“Hillary Clinton is, in my opinion, the strongest American presidential candidate and modern leader who is ideally suited for the world stage…respected  internationally with vital domestic experience to ensure that our critical, national security interests are well protected,” said the member of the NJ Democratic State Committee who helped Clinton defeat Barack Obama by ten points in the Garden State.

On Facebook this weekend, Essex County Freeholder Patricia Sebold posted a photograph of herself with Hillary Clinton and the comment, “With Hillary Clinton years ago and I am still with the next first female President of the United States!”

Speaking on condition of anonymity, a second source close to Hillary Clinton gushed about her readiness and dismissed the warbling around the prospect of a Martin O’Malley candidacy. “Contrary to the media blitz that Hillary needs a challenger, don’t believe it,” said the source. “Hillary will be ready to shatter the glass ceiling in being elected as the most qualified candidate for President from either party. The American worker and those who are aspiring for higher paying jobs are ready for Hillary. HILLARY CLINTON WILL BE THE NEXT PRESIDENT OF THE UNITED STATES AND BRING MEANINGFUL CHANG TO THE WORLD.”

Other Democrats voice some degree of restraint when assessing the favorite to win their party’s nomination, but also admitted the history-making potential of their champion.

Powerful Essex County Democratic chairman Leroy Jones noted the fact that New York Mayor Bill de Blasio this morning on Meet the Press stopped short of endorsing Clinton. De Blasio served as campaign manager for Clinton’s senate campaign, but seemed to feel obligated to first hear Clinton present her vision for the country.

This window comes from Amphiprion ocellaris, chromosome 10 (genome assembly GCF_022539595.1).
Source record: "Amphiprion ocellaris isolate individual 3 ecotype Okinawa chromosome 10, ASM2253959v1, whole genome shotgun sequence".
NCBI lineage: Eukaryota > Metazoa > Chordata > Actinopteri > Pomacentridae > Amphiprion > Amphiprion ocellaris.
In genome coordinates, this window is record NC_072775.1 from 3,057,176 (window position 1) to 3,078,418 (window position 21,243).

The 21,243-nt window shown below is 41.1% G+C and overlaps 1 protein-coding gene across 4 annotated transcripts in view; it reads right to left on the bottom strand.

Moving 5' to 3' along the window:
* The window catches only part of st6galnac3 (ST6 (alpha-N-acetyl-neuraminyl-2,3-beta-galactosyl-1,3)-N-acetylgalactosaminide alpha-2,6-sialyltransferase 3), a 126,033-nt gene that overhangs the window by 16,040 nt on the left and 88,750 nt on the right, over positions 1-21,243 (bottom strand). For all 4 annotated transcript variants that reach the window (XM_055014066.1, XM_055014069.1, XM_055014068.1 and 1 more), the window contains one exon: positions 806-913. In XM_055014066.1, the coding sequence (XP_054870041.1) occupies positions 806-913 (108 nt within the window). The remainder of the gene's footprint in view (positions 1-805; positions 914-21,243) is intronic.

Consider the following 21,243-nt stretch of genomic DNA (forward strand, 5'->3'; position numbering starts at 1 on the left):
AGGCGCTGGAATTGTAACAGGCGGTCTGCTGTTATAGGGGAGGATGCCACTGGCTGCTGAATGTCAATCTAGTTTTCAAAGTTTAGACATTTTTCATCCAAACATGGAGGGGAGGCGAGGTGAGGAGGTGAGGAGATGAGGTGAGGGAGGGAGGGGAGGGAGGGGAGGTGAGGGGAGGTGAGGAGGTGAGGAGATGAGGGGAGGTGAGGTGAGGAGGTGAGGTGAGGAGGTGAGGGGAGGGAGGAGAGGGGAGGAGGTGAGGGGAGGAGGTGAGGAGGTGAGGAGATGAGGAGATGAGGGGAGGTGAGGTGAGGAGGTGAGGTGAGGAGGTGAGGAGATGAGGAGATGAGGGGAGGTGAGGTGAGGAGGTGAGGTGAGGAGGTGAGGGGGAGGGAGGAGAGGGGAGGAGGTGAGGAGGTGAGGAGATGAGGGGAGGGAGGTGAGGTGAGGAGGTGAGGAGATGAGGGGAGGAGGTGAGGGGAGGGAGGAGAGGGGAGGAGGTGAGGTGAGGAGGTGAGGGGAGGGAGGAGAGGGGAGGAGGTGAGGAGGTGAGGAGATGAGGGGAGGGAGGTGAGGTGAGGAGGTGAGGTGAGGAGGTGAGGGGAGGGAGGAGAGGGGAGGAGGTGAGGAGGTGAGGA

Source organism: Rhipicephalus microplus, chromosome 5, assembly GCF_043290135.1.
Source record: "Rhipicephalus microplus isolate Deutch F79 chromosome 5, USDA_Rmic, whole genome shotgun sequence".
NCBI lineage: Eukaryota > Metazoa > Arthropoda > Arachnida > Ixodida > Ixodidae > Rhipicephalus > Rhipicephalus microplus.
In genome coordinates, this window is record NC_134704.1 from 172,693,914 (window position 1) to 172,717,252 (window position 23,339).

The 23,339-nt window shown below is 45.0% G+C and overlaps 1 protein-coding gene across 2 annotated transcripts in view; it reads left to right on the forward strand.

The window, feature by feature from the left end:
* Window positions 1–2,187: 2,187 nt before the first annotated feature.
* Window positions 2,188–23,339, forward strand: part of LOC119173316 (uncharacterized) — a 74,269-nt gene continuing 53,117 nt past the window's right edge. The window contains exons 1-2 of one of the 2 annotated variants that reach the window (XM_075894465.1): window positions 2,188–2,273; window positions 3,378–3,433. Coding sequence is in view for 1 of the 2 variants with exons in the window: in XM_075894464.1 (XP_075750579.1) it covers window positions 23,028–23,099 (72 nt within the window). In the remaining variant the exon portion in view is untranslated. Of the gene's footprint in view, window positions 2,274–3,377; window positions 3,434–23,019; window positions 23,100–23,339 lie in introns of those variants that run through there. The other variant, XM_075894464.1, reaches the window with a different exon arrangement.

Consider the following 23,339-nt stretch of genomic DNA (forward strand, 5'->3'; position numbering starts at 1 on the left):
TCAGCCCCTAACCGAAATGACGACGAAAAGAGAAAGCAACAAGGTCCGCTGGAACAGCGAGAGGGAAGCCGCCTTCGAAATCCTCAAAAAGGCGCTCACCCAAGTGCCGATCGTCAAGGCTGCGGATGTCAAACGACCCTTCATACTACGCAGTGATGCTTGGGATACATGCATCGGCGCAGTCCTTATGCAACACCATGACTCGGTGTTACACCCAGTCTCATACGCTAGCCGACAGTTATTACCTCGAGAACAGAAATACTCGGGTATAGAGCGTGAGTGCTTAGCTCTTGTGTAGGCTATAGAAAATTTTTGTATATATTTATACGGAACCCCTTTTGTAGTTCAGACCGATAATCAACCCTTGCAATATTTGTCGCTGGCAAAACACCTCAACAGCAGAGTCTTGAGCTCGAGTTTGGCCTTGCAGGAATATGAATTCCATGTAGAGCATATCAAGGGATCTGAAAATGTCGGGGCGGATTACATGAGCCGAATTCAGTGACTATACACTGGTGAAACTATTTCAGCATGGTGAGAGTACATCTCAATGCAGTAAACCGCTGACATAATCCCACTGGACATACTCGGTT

“She’s amazingly credentialed and her resume speaks to the presidency,” Jones said of Clinton. But “a number of people –including those progressive members of the party – would like to hear that vision. That’s a fair request from everyone. Hillary Clinton has an obligation to talk to the country, and talk to Democrats to tell us what’s going to be different going forward; to tell us about the future, not the past.”

The Democratic Party chairman acknowledged what he said is excitement among party members in his county, home to New Jersey largest number of registered Democrats.

“Yeah, you do feel it,” said Jones. “What it is is it’s historic. Democrats are coming off history with the first African-American president and we’re about to make history again with the first woman president.

“Women have a large stake in the party and are obviously a tremendous voting bloc,” the chairman added. “This candidacy gives women an opportunity to know that feminism will be part and parcel of the agenda. There is tremendous enthusiasm around her candidacy. Of course, it’s always about the economy, and she is well rounded. She understands what makes this country tick and understands the need for a strong domestic policy and also foreign policy.”

But Jones – the ultimate inside Democratic Party player – still wants more.